When I called Gabe Gallegos, the curator of our collaborative photography show, Social Distance, to ask him a few questions, I was worried that I was interrupting him. He responded, “No, I can talk—I’m just in the middle of waiting.” That made me laugh; what an apt description of life across America right now.
Gallegos is one of Albuquerque’s original placemakers. He started Albuquerque Artwalk (known as ABQ Artwalk), one of the city’s most successful placemaking initiatives. ABQ Artwalk gets thousands of residents in this sprawling, car-centric town to do something uncommon: walk around downtown Albuquerque. The monthly event raises the visibility of local artists while supporting small businesses downtown. It’s an alternative to the usual weekend club scene, as it offers an inclusive way to experience visual art and draws a broad cross section of people.
In early 2020, Homewise (the CDFI and development organization I work for) was fortunate enough to get Gallegos on our team as a part-time consultant and curator, planning out a slate of Artwalk events at the Ruppe Drugstore, a building we purchased that I’ve written about previously on Shelterforce. We were planning monthly Artwalk openings at the space beginning in March, a plan that was promptly derailed by the COVID-19 outbreak. On March 12, just six days after our successful March First Friday event, social gatherings were limited by our governor. The next day schools were closed, and by March 16, we were all working from home.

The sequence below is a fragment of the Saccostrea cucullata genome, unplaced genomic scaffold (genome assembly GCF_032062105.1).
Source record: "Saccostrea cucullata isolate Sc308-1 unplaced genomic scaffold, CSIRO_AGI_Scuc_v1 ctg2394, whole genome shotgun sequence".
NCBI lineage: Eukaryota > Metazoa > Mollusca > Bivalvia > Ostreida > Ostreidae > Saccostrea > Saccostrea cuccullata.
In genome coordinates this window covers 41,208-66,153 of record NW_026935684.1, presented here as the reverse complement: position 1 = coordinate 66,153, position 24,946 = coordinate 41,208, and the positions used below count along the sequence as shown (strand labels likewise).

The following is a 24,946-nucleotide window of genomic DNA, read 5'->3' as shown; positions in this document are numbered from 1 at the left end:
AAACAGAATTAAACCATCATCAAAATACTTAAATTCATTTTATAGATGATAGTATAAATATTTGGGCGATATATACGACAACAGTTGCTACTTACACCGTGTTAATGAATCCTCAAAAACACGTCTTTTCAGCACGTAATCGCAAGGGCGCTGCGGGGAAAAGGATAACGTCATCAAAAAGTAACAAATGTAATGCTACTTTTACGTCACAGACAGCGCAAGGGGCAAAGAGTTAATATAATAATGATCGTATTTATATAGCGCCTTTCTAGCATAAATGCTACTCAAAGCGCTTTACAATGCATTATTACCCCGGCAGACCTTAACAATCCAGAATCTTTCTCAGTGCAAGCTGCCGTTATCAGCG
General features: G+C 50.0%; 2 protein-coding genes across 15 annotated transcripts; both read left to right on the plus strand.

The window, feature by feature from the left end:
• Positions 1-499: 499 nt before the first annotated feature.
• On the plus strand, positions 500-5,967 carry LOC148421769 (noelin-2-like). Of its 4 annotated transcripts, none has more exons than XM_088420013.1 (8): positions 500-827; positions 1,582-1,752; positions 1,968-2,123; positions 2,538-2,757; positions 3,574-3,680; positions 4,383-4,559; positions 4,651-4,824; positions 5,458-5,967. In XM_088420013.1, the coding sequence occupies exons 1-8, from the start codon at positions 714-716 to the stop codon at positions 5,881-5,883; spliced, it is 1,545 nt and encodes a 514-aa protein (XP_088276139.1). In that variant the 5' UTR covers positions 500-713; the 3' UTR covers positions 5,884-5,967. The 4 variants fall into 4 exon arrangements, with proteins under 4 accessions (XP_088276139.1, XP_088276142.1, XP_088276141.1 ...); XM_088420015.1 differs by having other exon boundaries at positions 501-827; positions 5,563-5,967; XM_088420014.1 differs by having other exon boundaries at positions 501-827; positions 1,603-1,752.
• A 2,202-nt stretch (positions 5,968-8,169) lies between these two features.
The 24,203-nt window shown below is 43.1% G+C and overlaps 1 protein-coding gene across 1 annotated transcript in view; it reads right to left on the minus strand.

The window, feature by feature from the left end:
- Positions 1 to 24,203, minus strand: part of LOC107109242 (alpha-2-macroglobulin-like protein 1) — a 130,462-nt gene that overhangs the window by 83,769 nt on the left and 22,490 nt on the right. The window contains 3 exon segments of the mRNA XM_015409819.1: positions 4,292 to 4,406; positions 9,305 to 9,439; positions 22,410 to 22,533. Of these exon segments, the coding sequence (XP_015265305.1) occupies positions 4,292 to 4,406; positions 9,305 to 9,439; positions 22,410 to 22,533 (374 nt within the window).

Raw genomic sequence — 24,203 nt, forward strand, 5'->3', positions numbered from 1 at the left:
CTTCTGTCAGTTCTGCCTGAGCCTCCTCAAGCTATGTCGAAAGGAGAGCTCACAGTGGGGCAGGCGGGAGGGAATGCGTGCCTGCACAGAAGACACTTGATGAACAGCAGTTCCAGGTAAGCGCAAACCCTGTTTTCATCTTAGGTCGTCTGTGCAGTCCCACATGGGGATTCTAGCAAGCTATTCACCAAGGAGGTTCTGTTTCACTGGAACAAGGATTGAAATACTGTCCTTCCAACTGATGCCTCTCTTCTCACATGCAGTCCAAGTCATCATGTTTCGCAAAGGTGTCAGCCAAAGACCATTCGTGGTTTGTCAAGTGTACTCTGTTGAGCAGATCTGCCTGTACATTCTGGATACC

We continued our weekly placemaking planning meetings remotely. The first meeting was tough—Gallegos was eager to consider how we might move forward with in-person events. The rate of change was head-spinning, and accepting that the way we did everything was going to have to change for a while was the first step toward reimagining how we might move forward. It quickly became clear that April Artwalk events would not happen. I felt for Gallegos—he had worked so hard to build up this tradition and now it was shutting down overnight. Similarly, we had been getting great traction with community use of the Ruppe space and I was disappointed that we had to halt the momentum we had generated.
Placemaking is a delicate balance of assessing a community’s assets and potential and using those strengths to creatively foster a deeper sense of place. It’s an inherently in-person practice, centered on experiencing public spaces together. When successful, placemaking benefits the health, happiness, and well-being of individuals and deepens social bonds. It’s something ephemeral—hard to pin down but easy to recognize when it’s done well.
Thinking, as always, about assets first, “I asked ourselves what we had,” Gallegos said of generating the idea for Social Distance. “We had a group of photographers who wanted to produce work that was relevant.” Gallegos redesigned the April exhibit into a show that would share images photographers captured of life in this strange time of separation.